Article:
Vatican backs church sit-ins as asylums battle continues

Brussels, Belguim - The Vatican's diplomatic representative in Belgium has backed the involvement of Catholic Church bishops in mounting protests against the federal government's asylum policy.

"The church has always chosen the side of the weakest. This problem deserves a political solution," the papal nuncio said via his secretary.

It is extremely exceptional for the nuncio to make a public statement, newspaper 'De Morgen' reported on Wednesday.

Church sit-in protests are being staged across much of country at present as illegal immigrants demonstrate against the government's immigration policies and demand official residency.

Interior Minister Dewael has refused to

grant an amnesty, however, claiming that many of the protestors have either failed to lodge an official request for residency or have previously had their applications turned down.

But as protests across the country continue, the papal nuncio has said the actions are "humane" and that "a solution must come from the politicians".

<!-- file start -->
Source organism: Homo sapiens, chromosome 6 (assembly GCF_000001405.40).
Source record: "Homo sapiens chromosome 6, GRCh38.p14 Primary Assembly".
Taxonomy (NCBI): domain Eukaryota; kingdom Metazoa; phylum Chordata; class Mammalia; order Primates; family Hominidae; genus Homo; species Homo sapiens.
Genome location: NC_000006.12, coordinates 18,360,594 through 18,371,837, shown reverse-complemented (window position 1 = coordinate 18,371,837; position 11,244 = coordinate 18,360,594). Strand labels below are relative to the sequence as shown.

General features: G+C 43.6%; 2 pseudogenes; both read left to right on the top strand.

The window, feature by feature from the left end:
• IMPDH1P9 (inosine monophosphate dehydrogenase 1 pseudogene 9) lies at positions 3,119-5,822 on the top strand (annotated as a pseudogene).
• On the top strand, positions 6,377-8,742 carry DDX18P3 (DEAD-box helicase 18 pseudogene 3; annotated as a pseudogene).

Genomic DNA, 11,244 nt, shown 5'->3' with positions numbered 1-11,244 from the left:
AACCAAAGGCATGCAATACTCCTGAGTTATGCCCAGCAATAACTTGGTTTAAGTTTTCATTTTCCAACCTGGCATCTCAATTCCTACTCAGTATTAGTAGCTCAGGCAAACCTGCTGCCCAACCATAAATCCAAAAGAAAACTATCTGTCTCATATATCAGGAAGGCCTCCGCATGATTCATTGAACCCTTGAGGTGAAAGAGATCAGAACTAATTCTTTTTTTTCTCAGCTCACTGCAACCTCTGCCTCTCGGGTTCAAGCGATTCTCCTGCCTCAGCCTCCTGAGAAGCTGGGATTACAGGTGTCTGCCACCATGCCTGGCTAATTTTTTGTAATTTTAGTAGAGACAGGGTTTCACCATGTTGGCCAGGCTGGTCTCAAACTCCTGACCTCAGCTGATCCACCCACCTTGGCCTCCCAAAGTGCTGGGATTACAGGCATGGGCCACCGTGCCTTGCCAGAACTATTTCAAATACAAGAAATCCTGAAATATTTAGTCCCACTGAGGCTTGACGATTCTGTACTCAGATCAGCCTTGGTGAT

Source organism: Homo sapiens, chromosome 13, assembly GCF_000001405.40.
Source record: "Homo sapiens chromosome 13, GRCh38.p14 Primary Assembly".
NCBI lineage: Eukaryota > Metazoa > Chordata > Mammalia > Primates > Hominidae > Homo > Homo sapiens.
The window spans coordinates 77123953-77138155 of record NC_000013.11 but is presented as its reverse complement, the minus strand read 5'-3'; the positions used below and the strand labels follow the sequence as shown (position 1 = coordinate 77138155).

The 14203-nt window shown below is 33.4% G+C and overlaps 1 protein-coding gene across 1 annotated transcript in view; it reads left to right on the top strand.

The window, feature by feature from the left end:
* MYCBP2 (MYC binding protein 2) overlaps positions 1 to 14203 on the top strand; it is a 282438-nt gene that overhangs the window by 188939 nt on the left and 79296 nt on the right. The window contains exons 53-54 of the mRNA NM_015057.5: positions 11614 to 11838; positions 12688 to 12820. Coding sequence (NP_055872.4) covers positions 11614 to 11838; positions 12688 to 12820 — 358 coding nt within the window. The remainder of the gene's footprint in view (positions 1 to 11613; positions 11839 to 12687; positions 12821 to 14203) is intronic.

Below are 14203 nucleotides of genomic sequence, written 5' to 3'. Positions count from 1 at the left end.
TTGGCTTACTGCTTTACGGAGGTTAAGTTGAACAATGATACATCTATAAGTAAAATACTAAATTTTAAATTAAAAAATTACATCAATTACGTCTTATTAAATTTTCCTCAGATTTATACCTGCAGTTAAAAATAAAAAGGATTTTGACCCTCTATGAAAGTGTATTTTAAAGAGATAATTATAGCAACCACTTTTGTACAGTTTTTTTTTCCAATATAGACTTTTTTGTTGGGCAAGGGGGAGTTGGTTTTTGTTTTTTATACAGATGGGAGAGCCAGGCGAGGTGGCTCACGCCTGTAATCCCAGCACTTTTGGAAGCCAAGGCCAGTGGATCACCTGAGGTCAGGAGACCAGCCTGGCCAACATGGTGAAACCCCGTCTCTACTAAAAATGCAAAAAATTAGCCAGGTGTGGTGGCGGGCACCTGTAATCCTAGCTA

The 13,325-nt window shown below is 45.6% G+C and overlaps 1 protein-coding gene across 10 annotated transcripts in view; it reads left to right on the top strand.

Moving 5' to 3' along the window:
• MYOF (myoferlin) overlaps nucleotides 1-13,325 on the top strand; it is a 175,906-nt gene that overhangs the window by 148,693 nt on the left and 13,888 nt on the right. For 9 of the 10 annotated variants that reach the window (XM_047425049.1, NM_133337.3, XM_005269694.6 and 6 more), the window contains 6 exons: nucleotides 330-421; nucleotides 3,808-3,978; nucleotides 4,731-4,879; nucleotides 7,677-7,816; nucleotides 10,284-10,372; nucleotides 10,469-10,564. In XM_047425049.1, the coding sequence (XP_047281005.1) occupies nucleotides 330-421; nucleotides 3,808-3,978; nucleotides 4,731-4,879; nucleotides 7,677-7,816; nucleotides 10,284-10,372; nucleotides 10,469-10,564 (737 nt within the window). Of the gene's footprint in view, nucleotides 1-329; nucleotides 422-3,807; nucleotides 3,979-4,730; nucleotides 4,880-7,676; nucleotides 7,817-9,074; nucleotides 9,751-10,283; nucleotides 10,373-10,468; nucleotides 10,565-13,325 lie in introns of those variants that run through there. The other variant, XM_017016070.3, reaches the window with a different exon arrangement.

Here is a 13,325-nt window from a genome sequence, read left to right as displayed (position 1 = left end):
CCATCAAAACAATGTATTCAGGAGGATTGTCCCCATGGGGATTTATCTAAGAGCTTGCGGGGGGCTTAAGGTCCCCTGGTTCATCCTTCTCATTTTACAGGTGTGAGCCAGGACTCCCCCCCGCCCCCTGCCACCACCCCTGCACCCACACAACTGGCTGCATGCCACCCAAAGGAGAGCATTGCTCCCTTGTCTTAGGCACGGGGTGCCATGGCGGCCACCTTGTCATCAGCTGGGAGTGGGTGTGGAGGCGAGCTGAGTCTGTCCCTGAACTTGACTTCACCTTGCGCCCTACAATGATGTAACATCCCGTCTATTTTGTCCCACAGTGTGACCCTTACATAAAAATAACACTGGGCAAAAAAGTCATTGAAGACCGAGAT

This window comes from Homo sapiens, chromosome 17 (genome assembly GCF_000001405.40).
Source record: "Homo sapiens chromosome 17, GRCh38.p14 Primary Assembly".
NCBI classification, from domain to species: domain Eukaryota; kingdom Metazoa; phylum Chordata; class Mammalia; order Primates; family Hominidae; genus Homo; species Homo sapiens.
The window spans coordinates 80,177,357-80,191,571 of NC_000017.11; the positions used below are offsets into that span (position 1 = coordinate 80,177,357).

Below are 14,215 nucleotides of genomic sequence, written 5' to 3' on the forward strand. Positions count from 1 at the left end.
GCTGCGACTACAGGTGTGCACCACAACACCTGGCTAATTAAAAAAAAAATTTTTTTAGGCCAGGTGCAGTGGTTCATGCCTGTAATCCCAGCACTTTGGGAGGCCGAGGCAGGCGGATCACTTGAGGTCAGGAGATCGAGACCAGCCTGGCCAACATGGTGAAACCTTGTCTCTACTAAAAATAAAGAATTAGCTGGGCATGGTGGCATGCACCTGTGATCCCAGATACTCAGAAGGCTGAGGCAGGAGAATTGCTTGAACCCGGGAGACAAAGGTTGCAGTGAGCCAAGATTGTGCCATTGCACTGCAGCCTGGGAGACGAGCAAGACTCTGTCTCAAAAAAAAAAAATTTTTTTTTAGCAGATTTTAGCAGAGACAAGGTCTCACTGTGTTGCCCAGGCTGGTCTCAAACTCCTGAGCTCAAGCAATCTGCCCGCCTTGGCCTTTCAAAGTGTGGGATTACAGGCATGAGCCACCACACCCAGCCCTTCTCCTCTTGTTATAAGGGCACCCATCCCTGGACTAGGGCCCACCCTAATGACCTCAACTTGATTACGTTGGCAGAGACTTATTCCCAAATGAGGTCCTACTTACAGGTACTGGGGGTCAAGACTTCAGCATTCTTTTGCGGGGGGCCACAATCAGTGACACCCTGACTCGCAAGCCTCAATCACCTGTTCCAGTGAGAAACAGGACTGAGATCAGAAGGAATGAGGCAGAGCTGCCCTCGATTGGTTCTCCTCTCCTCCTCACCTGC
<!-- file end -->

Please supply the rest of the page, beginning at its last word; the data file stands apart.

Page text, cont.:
The nuncio said because the church sit-in protests do not represent a conflict between Church and State (or the Holy See and Belgium), he did not wish to comment further.

The spokesman for Belgian Cardinal Danneels, Hans Geybels, said the support from the papal nuncio was a "positive signal".

But bishops also realise that the deadlock between the government and protestors cannot continue.

"The solution cannot only come from the Belgian Church," Geybels said.

The church sit-ins will be high on the agenda at a conference of Belgian bishops on Thursday.

Meanwhile, the Antwerp social security office OCMW has proposed ending the financial subsidies paid to the Sint-Egidius community monastery if it continues to support the protests.

OCMW council member Marco Laenens had been rounding up political support in recent days in a bid to withdraw the EUR 50,000 allocated to the Sint-Egidius community last year.

He abandoned his efforts when it was revealed the money had already been paid, but believes the monastery does not deserve any more funding.

Sint-Egidius community spokesman Jan De Volder said the monastery requested government support last year for the first time in its 11-year existence.

He said this was because the OCMW office was directing social security recipients to the monastery's charitable restaurant. Between 350 and 400 homeless and disadvantaged people eat at the restaurant twice per week.

De Volder said Laenens actions were blackmail and that the monastery's restaurant, Kamiano, was not involved in any of the church sit-in protests.